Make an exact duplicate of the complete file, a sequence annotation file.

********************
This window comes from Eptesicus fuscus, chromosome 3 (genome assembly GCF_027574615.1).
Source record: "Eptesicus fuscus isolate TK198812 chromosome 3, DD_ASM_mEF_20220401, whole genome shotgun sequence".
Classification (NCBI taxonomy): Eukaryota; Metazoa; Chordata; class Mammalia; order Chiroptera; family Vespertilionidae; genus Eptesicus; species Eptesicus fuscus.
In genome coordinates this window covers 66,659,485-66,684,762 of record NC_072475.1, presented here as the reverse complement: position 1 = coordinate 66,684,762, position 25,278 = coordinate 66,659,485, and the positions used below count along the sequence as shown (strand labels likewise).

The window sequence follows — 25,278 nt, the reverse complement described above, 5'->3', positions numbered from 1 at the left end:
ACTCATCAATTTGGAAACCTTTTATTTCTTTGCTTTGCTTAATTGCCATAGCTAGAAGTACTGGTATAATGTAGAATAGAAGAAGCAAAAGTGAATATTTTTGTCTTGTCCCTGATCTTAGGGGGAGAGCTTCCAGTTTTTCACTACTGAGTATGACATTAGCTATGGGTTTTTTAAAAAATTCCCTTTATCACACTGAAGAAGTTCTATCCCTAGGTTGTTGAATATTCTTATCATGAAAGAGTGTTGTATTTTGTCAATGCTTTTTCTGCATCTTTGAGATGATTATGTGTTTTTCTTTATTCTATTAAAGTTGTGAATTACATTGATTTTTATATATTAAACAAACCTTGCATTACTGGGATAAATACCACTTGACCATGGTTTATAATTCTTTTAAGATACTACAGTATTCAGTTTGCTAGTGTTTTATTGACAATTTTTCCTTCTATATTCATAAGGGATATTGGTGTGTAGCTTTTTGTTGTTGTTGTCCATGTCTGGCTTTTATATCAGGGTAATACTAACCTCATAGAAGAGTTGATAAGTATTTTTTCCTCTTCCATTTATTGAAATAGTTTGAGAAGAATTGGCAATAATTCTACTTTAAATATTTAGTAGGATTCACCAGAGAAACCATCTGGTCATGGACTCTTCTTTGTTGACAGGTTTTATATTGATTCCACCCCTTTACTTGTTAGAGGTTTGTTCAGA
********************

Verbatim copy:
This window comes from Eptesicus fuscus, chromosome 3 (genome assembly GCF_027574615.1).
Source record: "Eptesicus fuscus isolate TK198812 chromosome 3, DD_ASM_mEF_20220401, whole genome shotgun sequence".
Classification (NCBI taxonomy): Eukaryota; Metazoa; Chordata; class Mammalia; order Chiroptera; family Vespertilionidae; genus Eptesicus; species Eptesicus fuscus.
In genome coordinates this window covers 66,659,485-66,684,762 of record NC_072475.1, presented here as the reverse complement: position 1 = coordinate 66,684,762, position 25,278 = coordinate 66,659,485, and the positions used below count along the sequence as shown (strand labels likewise).

The window sequence follows — 25,278 nt, the reverse complement described above, 5'->3', positions numbered from 1 at the left end:
ACTCATCAATTTGGAAACCTTTTATTTCTTTGCTTTGCTTAATTGCCATAGCTAGAAGTACTGGTATAATGTAGAATAGAAGAAGCAAAAGTGAATATTTTTGTCTTGTCCCTGATCTTAGGGGGAGAGCTTCCAGTTTTTCACTACTGAGTATGACATTAGCTATGGGTTTTTTAAAAAATTCCCTTTATCACACTGAAGAAGTTCTATCCCTAGGTTGTTGAATATTCTTATCATGAAAGAGTGTTGTATTTTGTCAATGCTTTTTCTGCATCTTTGAGATGATTATGTGTTTTTCTTTATTCTATTAAAGTTGTGAATTACATTGATTTTTATATATTAAACAAACCTTGCATTACTGGGATAAATACCACTTGACCATGGTTTATAATTCTTTTAAGATACTACAGTATTCAGTTTGCTAGTGTTTTATTGACAATTTTTCCTTCTATATTCATAAGGGATATTGGTGTGTAGCTTTTTGTTGTTGTTGTCCATGTCTGGCTTTTATATCAGGGTAATACTAACCTCATAGAAGAGTTGATAAGTATTTTTTCCTCTTCCATTTATTGAAATAGTTTGAGAAGAATTGGCAATAATTCTACTTTAAATATTTAGTAGGATTCACCAGAGAAACCATCTGGTCATGGACTCTTCTTTGTTGACAGGTTTTATATTGATTCCACCCCTTTACTTGTTAGAGGTTTGTTCAGA